So no, I'm not shocked people were murdered because of some lame Internet video no one here ever heard of. Anyone surprised by this just wasn't paying attention.


Monday, September 10, 2012

Libertarianism is amoral, not immoral

The new episode of point of inquiry with Chris Mooney centers on the moral reasoning of libertarianism and gets interesting after about 15 minutes.

Guest Peter Ditto discusses how emotion plays a lesser role in the way libertarians make their political decisions as compared to other political ideological. It's an interesting episode and Mooney doesn't cross the level of obnoxiousness he usually does.

Saturday, September 8, 2012

Which one is not in the spirit of free speech?

An interesting story concerning free speech from public figures came out this week that reminded me of my posts on platform yanking, the idea of combating speech one disagrees with by removing the speakers platform, instead of by using more speech.

This is not outright censorship and any systematic manner of blocking platform yanking would violate free speech rights. Instead, I argue platform yanking is not in the spirit of free speech, just as voting to switch to a dictatorship is not in the spirit of democracy.

Here's the basics of the story, see if you can see which person used his free speech to assault the idea of free speech:

1) Baltimore Ravens linebacker Brendon Ayanbadejo donated two tickets to the season opener to a raffle to raise money for gay marriage legalization and made his support public.

2) Democratic elected official Emmett C. Burns, Jr. didn't like what Ayanbadejo had to say and wrote a letter to the owner of the Ravens requesting he thwart Ayanbadejo from using his celebrity status to promote gay marriage legalization.

3)Minnesota Vikings punter Chris Kluwe didn't like what Burns had to say and wrote a critical letter that was printed online.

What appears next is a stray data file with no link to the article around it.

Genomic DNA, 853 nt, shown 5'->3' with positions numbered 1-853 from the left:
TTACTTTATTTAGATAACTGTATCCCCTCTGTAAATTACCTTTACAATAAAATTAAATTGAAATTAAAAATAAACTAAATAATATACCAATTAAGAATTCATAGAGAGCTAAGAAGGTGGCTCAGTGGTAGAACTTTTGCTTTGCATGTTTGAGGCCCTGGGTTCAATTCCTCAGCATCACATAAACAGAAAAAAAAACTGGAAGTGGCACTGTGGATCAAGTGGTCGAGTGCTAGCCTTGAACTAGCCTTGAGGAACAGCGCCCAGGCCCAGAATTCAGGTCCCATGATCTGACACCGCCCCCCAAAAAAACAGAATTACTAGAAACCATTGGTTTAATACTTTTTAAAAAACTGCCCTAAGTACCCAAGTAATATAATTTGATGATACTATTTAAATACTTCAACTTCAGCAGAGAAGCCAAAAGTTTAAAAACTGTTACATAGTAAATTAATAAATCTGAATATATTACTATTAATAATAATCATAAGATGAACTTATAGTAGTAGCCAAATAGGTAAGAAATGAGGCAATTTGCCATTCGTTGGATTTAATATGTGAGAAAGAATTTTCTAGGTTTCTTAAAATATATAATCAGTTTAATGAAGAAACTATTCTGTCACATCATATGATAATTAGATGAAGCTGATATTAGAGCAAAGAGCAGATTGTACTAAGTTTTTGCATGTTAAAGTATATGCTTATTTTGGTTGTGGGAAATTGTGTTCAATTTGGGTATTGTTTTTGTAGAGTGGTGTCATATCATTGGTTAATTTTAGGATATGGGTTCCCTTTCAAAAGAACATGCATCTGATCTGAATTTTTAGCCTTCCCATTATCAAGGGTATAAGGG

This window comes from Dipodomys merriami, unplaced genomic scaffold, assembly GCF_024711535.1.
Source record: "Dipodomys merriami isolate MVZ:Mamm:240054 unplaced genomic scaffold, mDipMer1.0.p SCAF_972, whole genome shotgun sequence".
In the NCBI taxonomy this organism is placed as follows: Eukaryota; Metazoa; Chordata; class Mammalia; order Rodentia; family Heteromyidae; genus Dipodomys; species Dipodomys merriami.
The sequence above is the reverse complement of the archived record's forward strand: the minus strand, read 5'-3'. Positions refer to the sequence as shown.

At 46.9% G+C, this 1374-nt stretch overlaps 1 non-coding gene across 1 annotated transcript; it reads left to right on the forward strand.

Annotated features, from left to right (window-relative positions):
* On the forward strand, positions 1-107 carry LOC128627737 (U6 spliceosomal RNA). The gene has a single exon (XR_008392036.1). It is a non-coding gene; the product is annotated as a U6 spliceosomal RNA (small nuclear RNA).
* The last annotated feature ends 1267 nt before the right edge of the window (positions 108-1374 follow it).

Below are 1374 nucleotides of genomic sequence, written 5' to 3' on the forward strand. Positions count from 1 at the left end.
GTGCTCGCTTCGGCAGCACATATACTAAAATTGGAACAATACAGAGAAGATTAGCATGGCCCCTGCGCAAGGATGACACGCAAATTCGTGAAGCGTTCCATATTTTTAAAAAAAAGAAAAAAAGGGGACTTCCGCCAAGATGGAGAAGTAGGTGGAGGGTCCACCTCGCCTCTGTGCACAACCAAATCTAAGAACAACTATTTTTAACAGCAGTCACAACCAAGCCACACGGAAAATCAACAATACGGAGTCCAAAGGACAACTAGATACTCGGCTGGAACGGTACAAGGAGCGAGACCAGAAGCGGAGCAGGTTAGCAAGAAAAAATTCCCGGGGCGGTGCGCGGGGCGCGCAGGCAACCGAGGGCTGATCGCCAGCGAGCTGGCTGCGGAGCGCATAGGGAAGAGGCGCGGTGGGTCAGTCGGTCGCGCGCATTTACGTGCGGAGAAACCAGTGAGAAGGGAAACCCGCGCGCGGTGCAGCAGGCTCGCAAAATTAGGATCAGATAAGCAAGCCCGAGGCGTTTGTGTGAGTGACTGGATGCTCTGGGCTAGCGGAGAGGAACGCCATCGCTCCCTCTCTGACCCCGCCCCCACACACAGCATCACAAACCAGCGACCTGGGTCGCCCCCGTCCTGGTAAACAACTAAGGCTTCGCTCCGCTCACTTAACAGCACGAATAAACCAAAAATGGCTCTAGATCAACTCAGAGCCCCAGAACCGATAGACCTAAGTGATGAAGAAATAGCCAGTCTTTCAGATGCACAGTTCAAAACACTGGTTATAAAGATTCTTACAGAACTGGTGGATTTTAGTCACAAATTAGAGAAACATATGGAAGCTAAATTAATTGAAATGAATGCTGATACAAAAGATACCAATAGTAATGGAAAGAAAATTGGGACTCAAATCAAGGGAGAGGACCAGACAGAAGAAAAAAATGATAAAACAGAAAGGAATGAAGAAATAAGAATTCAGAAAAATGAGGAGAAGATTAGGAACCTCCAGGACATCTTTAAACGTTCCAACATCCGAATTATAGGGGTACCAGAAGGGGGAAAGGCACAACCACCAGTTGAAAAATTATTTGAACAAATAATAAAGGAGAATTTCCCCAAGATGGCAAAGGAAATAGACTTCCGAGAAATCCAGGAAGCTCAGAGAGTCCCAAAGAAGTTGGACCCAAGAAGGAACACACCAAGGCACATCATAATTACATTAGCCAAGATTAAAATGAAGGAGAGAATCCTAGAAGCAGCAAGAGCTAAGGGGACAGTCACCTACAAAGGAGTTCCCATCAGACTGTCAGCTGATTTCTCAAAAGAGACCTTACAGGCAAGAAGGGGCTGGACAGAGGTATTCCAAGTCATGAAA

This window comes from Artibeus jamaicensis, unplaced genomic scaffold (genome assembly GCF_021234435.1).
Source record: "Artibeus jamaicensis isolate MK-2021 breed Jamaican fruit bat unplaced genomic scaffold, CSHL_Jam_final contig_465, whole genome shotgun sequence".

People, one of these things is not like the others.

I don't think I could craft a better example to defend my hard-sell idea of platform yanking. Look at the cast of characters: Ayanbadejo was just another guy standing up for what he believes in. Kluwe was too and it makes no difference that his letter was vulgar.

Burns, on the other hand, sweet lord. With free speech, if he thinks a player is saying something wrong he has every right to ask a third party to take away the target's ability to communicate his ideas. However, in doing so he reveals contempt for the free exchange of ideas. His request was not in the spirit of free speech, even if it's not a technical violation.

Such requests are no different than threatening a boycott on a talk show host's sponsors, as was the original example of platform yanking. To argue otherwise is like saying Ayanbadejo, Kluwe and Burns are all equal in free speech purity.


Thursday, September 6, 2012

Say hello to Mr. University

Tyler Cowen and his partner in crime Alex Tabarrok just announced they are offering zero-tuition online courses this fall. The first Marginal Revolution University class will be on development economics and launch Oct. 1.

I encourage both of my readers to sign up. Mostly so we can compare scores, but also for the shared cultural experience. The MRU lessons are going to be compact and make extensive use of videos. Please sign up here.

Tuesday, September 4, 2012

Insurance companies in desperate search for a victim

I heard a story that absolutely disgusted me about a businessman who exploited a loophole in life insurance products to make a profit by filing claims on strangers before they died.

The disgust comes from people who opposed the loophole.

Here's how the scheme worked: Life insurance companies got careless with the rates for their products while competing with each other on variable annuity rates. The requirements were so sloppy that many of the insurance companies didn't check on the health of the annuitant, which is a fancy word for the target of the insurance. Businessman Joseph Caramadre discovered that the person who collects the insurance money does not have to be related to the person who dies, but does have to have their permission to file a policy.

Caramadre's plan was simple. He paid people who were close to death for their blessing to take out an insurance policy on them. They got money right away while they were still alive. Caramadre got the insurance money when they died. Everyone won, except the insurance companies.